AC/DC Sometimes boxed set designs are just simply overdone, producing packaging that are creative but rather impractical, especially if you’re just in it for the music. For example, there’s a Ray Charles 1952-1959 8-CD collection packaged inside a vintage turntable and Graf Orlock’s Doombox EP was enclosed in a huge fold-up boombox—both were crafted with only plastic and cardboard. This isn’t the case, however, for Australian rock legends AC/DC and their Backtracks collector’s edition amplifier boxed set. Inside the 12”x12”x4” exterior are AC/DC rarities that include a 164-page booklet, old promotional tour posters and other original memorabilia—covered on top by a one-watt guitar amplifier that actually works! TA K E C A R E , TA K E C A R E , TA K E C A R E ( 2 0 1 1 )

Explosions in the Sky In 2011, American instrumental post-rock band Explosions in the Sky released their sixth studio album Take Care, Take Care, Take Care whose quadruple gatefold cover can be folded into a four-cornered house. You can choose from three color variations, but they all have the same easter egg—when viewed from the inside, the view from the door of the house is overlooking a tornado from afar. P I N K TA P E ( 2 0 1 3 )

f(x) Remember those old VHS tapes of vacation trips you and your parents would watch on the television as a kid? Last year, one of South Korea’s most experimental-sounding girl groups, f(x), released their highly anticipated second full-length album Pink Tape and put back the VHS on record stores. SM Entertainment releasing an art film as a teaser two weeks before the comeback was definitely a hint that the aptly-named album will be a visually appealing one. Of course it doesn’t work like how normal analogue recording cassettes would, but nevertheless the throwback design emphasizes what the record wants to give out—a nostalgic ex-



perience of eerie movie-like romance with electronic pangs of teenage eccentricity. Other Korean pop albums with out-of-the-box packaging include: PSY’s Psy 6 (Six Rules), Part 1 EP and its fishbowl-like container; G-Dragon’s Heartbreaker whose metal box has the singer’s iconic whiteface embossed on the cover, and EXO’s XOXO with its high school yearbook concept. AT T H E Z O O W I T H 5 7 F R I E N D S ( 1 9 6 9 )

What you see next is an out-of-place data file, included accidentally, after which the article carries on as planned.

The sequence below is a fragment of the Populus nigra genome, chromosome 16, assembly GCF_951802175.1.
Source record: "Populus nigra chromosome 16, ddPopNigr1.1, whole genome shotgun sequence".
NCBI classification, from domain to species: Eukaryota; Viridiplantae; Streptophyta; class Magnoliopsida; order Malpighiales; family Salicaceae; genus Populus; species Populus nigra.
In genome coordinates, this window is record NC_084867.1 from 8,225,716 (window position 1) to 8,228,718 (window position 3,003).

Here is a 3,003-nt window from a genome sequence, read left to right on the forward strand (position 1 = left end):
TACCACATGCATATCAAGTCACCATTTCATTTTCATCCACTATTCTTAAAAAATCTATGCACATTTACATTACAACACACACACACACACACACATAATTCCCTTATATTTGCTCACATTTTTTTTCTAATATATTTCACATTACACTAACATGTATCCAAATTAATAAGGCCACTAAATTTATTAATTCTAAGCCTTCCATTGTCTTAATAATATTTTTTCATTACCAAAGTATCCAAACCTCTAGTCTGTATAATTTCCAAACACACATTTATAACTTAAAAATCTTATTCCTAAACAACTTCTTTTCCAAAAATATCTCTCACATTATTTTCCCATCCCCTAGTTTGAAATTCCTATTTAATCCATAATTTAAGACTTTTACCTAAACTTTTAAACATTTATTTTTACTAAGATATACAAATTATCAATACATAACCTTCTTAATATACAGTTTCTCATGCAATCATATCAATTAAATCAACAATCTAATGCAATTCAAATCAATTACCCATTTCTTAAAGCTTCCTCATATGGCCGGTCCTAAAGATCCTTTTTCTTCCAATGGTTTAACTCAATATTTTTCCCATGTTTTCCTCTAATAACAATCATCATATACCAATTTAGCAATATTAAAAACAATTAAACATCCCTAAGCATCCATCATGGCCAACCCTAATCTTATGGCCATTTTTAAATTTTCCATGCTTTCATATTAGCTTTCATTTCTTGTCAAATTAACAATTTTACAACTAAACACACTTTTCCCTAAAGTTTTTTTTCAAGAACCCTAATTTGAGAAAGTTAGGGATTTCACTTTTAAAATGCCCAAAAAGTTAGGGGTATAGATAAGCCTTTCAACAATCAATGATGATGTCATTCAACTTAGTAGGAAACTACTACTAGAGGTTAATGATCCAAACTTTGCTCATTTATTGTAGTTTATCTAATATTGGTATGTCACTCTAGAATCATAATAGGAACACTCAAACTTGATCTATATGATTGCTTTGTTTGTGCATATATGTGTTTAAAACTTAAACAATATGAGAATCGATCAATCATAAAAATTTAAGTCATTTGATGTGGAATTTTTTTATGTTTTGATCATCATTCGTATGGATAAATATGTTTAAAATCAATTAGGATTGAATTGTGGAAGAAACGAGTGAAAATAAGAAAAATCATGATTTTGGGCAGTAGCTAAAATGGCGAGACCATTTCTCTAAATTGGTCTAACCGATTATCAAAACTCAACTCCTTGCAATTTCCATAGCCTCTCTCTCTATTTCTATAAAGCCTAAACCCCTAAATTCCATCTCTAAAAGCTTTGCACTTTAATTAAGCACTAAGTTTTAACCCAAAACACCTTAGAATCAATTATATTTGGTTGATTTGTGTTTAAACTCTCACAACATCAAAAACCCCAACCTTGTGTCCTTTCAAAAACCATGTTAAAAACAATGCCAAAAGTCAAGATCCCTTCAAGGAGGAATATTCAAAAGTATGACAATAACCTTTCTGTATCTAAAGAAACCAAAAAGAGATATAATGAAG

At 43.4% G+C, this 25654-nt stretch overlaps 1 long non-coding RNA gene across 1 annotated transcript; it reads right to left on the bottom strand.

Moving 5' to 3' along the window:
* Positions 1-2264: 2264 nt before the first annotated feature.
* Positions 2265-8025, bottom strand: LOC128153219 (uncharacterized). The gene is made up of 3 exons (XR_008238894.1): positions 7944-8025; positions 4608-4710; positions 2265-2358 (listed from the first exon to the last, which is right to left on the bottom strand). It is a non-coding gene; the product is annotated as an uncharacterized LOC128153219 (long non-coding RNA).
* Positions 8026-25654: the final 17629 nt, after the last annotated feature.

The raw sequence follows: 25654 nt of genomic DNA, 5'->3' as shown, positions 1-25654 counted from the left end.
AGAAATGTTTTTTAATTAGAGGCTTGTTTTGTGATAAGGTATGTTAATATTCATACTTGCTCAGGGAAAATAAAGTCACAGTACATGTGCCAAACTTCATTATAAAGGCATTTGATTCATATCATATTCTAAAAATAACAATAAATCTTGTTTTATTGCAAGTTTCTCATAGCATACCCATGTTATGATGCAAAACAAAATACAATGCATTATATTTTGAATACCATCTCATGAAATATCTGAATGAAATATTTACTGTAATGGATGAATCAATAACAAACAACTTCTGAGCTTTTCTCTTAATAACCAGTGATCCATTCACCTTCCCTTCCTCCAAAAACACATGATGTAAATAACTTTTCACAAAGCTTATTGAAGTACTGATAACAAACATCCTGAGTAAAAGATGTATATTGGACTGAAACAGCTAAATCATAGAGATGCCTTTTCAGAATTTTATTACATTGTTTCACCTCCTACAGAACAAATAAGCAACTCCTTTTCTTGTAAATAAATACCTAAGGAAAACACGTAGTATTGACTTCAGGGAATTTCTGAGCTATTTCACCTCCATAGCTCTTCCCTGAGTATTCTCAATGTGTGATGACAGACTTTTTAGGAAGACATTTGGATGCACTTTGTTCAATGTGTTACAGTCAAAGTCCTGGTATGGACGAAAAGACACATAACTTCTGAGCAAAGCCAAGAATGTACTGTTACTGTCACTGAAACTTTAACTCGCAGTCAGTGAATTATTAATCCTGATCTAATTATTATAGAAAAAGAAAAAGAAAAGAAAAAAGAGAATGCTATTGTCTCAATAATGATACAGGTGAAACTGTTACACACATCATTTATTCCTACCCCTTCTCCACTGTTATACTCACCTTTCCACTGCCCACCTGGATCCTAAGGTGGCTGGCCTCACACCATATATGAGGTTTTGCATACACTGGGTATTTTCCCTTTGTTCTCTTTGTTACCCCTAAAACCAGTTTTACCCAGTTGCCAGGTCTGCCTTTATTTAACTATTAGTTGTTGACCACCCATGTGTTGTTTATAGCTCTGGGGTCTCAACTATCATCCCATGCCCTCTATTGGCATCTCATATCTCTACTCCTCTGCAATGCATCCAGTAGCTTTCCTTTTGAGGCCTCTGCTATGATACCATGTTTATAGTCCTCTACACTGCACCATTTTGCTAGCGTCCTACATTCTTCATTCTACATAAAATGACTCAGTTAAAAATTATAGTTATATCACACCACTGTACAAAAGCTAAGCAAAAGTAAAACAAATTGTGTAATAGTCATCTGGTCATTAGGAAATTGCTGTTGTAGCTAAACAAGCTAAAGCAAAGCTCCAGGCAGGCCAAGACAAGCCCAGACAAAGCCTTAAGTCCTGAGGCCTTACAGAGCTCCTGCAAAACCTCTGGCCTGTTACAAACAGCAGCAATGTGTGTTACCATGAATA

Metronome Quintet While the thought of jazz and metronomes would imply something traditional and standard, this release seems to have scatted on a different pace. In 1969, The Metronome Quintet –a Swiss jazz band comprising of Bruno Spoerri (saxophone), Ueli Staub (vibraphone), Martin Hugelshofer (piano), Felix Rogner (bass), and Rolf Bänniger (drums)—put out their At the Zoo LP, a record known for its quirky (and probably expensive) packaging. On the cover is a cut-out face of a cat which initially gives reason to the album title. But once you open the gatefold jacket, say hello to the pop-up wildlife and be amazed at how they really stayed true to the whole “at the zoo” concept. SHALIMAR OST (1978)

Various Artists Shalimar (known as Raiders of the Sacred Stone on the English version) is a 1978 Indo-American action film written, produced, and directed by Krishna Shah. The original soundtrack features different artists, one of which is the legendary composer Rahul Dev Burman—a prominent Bollywood figure for his revolutionary approach in musicality and for scoring over 300 films during his time. Shalimar’s soundtrack garnered different awards and was even featured in the book 1001 Albums You Must Hear Before You Die. With great justification for RDB’s unorthodox touch and the eclectic blend of Bengali folk and jazz fusion; everything is nested in an intricate fold-out album casing which blooms like a flower from the octagonal center, branching out to stills from the film itself. Although Shalimar didn’t commercially prosper during the period of its release, this original soundtrack—in its musical and visual greatness—remains to be a gem. o



We interviewed Afterhours Sessions and Young Readers about their intimate relationship with music and travel. WOR DS BY E L L I E C E N T E NO , PHOTOS BY M A L L IS A M AY, JA N E T K A NG A N D BENJAMIN HANDLER